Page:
A Short History of Math Activity

It’s close to start of another school year, and I find myself thinking about what I should focus upon during the first few weeks of school this year.  I always spend time discussing mindset and the “Power of YET” with my students.  I love to show the Week of Inspirational Math videos and run a few of the Week of Inspirational Math activities from my favorite resource, youcubed.org.  I survey my students about their feelings about working in groups so that we can share, and then we embark on some activities to help everyone learn and practice how to work in groups.  I also start some number talks. (If these topics sound like they are inspired by Jo Boaler, they most certainly are!)

In comes the topic of History of Math.  Geometry textbooks rarely mention Euclid’s Elements, let alone any other interesting tidbits about the history of math.  So every year, I start with a small activity to help students put the subject of geometry in perspective.   Where did the topics in our textbook come from?  Did people always use the π symbol to represent pi?  Did humans always use the decimal point?  What accomplishments have women made in the field of mathematics?

It’s not easy to introduce the history of math in one class period.  Sure, I could take longer, but I do lots of activities and 3D printing that also take time later in the year.  So for me, it’s a matter of hitting the highlights and inspiring students to learn more on their own.  I’ve tried lecture (boring!), web quests (just didn’t work for me and took longer than I hoped), and interactive worksheets (they were OK, but not very inspiring).  This year, I have a new idea:  I created some classroom sets of history of math timeline cards.

The front of each card has a history fact that is interesting or important about the development of geometry or other mathematics.  On the back of each card, hidden from the students by the card protector, is a (sometimes approximate) date of the fact.  My plan is to ask my students to work in groups to try to put the facts in chronological order.   When they finish, they can look at the back of the card to see the actual date.  We can discuss what they got right, what they got wrong, what surprised them, and what other facts they would like to know.  Homework for the night will be a quick reflection on the activity (which I have not made yet).

When I posted pictures of the cards I made on Twitter, I received some requests to share them.  I dutifully found the source of each fact so that I could update the cards with sources.  I also changed the pictures to make sure that the pictures I used were either in the public domain or had a creative commons license.  Hopefully I didn’t forget anything!  Here is a PDF of my history of math timeline cards.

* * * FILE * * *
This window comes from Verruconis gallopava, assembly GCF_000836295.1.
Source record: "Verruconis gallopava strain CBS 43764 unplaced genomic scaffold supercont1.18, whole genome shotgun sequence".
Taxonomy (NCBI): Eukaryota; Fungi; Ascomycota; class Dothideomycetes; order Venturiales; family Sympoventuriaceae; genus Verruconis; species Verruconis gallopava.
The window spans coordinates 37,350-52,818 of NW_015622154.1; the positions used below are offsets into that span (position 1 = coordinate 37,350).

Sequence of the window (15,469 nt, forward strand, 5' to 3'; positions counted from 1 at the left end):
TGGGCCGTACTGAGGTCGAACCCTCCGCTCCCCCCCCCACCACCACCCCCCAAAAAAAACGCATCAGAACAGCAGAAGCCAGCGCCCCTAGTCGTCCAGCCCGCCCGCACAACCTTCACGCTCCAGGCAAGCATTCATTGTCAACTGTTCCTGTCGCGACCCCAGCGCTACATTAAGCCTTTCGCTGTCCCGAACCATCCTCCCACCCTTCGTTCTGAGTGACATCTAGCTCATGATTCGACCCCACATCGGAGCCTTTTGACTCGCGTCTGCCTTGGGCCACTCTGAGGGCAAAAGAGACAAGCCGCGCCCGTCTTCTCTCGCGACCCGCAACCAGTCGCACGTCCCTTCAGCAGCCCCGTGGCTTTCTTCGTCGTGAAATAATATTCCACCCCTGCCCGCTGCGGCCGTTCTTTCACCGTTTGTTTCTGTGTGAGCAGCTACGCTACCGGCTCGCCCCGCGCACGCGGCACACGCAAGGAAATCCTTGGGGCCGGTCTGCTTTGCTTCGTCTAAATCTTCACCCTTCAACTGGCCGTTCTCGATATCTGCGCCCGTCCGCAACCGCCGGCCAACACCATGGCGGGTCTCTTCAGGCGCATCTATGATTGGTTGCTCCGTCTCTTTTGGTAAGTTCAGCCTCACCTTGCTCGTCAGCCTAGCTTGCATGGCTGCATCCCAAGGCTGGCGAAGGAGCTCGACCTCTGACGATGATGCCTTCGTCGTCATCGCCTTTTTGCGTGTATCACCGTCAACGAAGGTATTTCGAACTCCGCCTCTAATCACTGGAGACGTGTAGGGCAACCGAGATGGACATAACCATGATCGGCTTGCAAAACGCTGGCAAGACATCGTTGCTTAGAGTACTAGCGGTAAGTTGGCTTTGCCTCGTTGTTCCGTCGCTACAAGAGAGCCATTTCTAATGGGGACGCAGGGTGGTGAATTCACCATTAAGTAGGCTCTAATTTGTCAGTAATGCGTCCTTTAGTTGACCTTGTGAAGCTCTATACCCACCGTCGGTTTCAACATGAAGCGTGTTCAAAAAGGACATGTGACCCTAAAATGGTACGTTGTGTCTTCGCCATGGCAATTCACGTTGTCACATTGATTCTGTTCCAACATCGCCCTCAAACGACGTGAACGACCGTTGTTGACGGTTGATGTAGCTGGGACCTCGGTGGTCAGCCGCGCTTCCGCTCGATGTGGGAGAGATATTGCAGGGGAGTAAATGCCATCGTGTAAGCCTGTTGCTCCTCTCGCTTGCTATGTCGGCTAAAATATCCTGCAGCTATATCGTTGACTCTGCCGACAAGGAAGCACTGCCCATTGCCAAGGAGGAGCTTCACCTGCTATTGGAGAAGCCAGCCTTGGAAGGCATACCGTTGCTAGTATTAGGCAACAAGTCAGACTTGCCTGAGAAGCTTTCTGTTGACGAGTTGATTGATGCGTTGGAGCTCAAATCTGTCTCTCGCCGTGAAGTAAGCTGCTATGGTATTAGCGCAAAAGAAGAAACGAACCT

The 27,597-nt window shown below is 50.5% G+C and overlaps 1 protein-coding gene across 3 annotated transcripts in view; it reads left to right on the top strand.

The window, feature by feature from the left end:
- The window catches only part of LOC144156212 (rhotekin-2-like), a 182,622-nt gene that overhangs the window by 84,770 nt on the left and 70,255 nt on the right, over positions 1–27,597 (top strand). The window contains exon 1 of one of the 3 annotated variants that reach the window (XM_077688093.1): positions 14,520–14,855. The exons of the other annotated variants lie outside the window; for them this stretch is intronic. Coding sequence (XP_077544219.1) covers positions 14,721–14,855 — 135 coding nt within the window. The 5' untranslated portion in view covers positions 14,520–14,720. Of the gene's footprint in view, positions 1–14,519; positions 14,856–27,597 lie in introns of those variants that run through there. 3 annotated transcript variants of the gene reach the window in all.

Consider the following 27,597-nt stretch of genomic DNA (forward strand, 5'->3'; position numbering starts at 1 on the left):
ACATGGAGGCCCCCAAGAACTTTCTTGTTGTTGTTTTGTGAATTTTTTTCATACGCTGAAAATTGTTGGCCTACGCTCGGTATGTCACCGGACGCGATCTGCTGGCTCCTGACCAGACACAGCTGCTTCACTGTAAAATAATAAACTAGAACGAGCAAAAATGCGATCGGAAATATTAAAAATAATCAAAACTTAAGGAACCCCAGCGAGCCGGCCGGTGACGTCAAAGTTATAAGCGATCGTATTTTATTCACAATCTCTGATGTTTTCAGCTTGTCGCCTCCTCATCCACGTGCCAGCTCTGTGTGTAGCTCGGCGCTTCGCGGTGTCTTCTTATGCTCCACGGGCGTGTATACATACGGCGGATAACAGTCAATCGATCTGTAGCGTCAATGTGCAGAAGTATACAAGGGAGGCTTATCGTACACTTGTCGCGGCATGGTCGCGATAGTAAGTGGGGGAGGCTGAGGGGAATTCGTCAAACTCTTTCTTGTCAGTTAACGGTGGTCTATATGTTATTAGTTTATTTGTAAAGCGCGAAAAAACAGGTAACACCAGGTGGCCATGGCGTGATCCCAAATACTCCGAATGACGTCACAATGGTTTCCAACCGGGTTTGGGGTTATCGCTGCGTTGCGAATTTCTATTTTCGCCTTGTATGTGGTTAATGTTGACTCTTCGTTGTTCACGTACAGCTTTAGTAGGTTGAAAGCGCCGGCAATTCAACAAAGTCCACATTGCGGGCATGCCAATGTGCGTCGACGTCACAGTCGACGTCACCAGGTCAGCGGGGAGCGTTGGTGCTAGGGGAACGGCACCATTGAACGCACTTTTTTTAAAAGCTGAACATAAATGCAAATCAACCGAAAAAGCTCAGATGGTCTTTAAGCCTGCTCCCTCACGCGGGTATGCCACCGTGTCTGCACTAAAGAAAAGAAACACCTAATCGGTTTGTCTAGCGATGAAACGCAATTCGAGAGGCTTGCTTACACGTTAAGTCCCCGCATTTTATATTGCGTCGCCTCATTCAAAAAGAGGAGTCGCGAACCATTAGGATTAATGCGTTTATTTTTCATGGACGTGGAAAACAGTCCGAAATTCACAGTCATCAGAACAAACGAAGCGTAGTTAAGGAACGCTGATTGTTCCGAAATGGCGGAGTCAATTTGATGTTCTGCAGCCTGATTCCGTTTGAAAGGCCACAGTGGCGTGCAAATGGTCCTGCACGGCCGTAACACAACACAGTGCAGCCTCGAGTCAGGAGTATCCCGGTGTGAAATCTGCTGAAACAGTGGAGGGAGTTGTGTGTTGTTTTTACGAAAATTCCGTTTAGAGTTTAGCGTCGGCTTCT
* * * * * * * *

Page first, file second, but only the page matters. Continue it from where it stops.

Here’s how to make the cards:

  1. Print the cards (color is nice, but not required).  Each row has three columns.  The first two columns are the front and back of the card.  The last row is the source of the image, which is just FYI.
  2. Cut out the first two columns of each row, then fold the card on the vertical column line so that it has a front and back.  Just discard the last column of the card, unless you want to fold it on the inside of the card.
  3. Put each card in a card protector (I bought these on Amazon). If you can see the date on the back of the card through the card protector, just slip a piece of cardboard (or these from Amazon) in the card protector.   After sorting the cards, students can temporarily lift this cardboard to check the date.
  4. You’re ready to go!

If you don’t have the budget for card protectors, you can just fold and laminate the cards (or fold and tape them closed) and ask students not to look at the date on the back until they finish sorting.

I am sure I will decide to alter this activity after my students work through it in August, but learning what worked and what didn’t work is often my favorite part!


Update:  See my post about what I would change with the activity next time, which includes some new cards I’ll be adding to reflect the important contributions from mathematicians in other parts of the world.




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